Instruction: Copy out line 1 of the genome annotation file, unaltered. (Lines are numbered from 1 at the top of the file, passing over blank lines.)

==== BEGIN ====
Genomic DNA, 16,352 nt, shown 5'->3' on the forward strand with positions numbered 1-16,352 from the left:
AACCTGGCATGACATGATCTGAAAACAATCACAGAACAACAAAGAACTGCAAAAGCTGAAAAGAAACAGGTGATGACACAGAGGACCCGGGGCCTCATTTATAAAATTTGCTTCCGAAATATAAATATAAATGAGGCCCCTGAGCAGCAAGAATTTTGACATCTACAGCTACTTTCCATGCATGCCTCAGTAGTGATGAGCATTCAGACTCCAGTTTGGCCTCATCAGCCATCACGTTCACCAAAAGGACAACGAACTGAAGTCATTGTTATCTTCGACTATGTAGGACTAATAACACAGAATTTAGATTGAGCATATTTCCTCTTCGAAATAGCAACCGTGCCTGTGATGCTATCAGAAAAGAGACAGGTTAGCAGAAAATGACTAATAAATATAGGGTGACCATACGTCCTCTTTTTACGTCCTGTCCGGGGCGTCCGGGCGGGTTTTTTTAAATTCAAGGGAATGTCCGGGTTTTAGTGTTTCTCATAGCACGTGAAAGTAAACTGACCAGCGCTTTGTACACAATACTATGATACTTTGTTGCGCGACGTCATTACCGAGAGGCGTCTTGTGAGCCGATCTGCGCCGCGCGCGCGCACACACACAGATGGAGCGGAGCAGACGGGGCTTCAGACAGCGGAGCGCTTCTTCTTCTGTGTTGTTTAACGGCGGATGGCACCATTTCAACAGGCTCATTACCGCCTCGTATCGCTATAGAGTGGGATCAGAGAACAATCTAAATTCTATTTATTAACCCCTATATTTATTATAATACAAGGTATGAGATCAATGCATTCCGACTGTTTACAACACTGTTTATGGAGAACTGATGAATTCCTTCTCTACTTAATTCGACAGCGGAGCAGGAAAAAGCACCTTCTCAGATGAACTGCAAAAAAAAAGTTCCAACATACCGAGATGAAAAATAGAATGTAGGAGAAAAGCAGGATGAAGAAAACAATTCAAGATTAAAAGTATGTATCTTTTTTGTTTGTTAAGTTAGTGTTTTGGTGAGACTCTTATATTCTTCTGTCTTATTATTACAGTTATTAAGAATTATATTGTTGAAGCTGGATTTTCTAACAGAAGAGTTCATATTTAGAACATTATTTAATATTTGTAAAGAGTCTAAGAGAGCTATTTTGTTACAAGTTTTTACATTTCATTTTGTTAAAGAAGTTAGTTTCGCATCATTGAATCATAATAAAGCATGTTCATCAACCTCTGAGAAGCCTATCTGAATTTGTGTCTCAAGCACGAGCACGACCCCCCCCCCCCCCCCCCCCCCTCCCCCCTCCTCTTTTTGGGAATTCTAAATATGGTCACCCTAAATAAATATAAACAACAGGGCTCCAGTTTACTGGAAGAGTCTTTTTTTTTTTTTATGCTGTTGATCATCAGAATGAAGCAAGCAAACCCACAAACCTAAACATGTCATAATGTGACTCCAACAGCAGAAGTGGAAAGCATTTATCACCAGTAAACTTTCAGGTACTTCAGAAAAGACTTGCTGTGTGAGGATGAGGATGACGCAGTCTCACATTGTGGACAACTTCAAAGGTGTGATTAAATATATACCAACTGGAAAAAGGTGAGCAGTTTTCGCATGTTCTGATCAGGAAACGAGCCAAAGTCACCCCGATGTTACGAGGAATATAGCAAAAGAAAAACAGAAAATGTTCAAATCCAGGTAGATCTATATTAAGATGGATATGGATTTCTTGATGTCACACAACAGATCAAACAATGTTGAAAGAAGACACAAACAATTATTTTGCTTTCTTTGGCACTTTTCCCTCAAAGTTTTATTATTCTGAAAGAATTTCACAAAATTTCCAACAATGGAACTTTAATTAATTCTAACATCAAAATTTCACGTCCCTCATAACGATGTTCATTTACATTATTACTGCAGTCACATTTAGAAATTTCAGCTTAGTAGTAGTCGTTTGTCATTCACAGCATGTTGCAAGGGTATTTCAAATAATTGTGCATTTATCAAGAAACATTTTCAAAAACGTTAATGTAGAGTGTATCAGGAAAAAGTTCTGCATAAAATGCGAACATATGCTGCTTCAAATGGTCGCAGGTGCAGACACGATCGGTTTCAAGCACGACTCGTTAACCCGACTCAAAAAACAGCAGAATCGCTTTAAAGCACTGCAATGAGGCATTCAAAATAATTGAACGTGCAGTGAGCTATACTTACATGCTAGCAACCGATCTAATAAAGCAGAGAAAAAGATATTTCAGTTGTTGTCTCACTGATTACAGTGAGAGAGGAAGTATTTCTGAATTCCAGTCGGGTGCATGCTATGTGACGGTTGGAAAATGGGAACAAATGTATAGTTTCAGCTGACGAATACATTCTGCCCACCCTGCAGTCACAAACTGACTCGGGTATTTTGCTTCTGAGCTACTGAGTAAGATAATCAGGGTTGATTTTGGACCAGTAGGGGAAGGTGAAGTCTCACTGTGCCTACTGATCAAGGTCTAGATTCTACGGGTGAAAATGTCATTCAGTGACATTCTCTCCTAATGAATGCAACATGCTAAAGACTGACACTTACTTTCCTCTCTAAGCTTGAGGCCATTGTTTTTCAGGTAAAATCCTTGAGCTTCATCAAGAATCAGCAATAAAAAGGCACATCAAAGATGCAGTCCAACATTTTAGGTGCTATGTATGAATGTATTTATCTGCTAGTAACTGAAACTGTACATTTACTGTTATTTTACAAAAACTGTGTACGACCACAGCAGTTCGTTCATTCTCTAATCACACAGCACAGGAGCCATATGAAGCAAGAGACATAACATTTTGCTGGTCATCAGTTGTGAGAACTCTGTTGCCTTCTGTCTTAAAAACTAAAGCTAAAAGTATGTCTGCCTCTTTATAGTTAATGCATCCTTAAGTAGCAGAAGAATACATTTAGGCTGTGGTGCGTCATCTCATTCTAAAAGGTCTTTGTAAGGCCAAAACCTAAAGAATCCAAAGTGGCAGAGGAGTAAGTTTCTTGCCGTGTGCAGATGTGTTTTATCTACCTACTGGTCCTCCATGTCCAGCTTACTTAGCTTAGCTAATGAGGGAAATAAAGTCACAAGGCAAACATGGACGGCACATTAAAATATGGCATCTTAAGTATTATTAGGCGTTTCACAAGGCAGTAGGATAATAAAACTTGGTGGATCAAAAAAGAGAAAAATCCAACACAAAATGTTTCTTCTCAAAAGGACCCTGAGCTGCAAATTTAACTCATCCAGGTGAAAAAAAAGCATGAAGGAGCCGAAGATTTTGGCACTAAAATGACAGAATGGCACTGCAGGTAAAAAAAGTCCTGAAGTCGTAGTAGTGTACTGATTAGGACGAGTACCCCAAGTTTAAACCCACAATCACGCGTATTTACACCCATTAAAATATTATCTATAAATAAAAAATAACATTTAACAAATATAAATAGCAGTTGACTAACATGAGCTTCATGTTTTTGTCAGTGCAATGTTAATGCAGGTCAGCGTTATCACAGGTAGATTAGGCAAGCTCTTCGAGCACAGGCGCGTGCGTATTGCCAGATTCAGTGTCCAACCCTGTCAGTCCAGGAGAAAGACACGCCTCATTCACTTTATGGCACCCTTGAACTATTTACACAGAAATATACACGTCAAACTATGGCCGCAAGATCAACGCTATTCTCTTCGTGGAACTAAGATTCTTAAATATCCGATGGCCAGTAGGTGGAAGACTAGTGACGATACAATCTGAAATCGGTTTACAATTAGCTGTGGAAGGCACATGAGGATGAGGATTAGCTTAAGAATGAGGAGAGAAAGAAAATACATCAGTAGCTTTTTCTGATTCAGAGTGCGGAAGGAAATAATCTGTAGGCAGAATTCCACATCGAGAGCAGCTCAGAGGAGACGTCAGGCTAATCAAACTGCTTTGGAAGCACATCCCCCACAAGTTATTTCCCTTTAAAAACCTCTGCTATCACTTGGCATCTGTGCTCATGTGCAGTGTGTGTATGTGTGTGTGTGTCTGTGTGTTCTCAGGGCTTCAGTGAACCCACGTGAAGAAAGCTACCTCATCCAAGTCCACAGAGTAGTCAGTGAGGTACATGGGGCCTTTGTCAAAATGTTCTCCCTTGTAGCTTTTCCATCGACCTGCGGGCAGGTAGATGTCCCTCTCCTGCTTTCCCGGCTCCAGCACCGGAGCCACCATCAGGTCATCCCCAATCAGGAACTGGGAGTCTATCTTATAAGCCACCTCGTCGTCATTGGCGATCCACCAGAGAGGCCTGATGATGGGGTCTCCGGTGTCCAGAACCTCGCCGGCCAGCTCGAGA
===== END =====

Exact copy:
Genomic DNA, 16,352 nt, shown 5'->3' on the forward strand with positions numbered 1-16,352 from the left: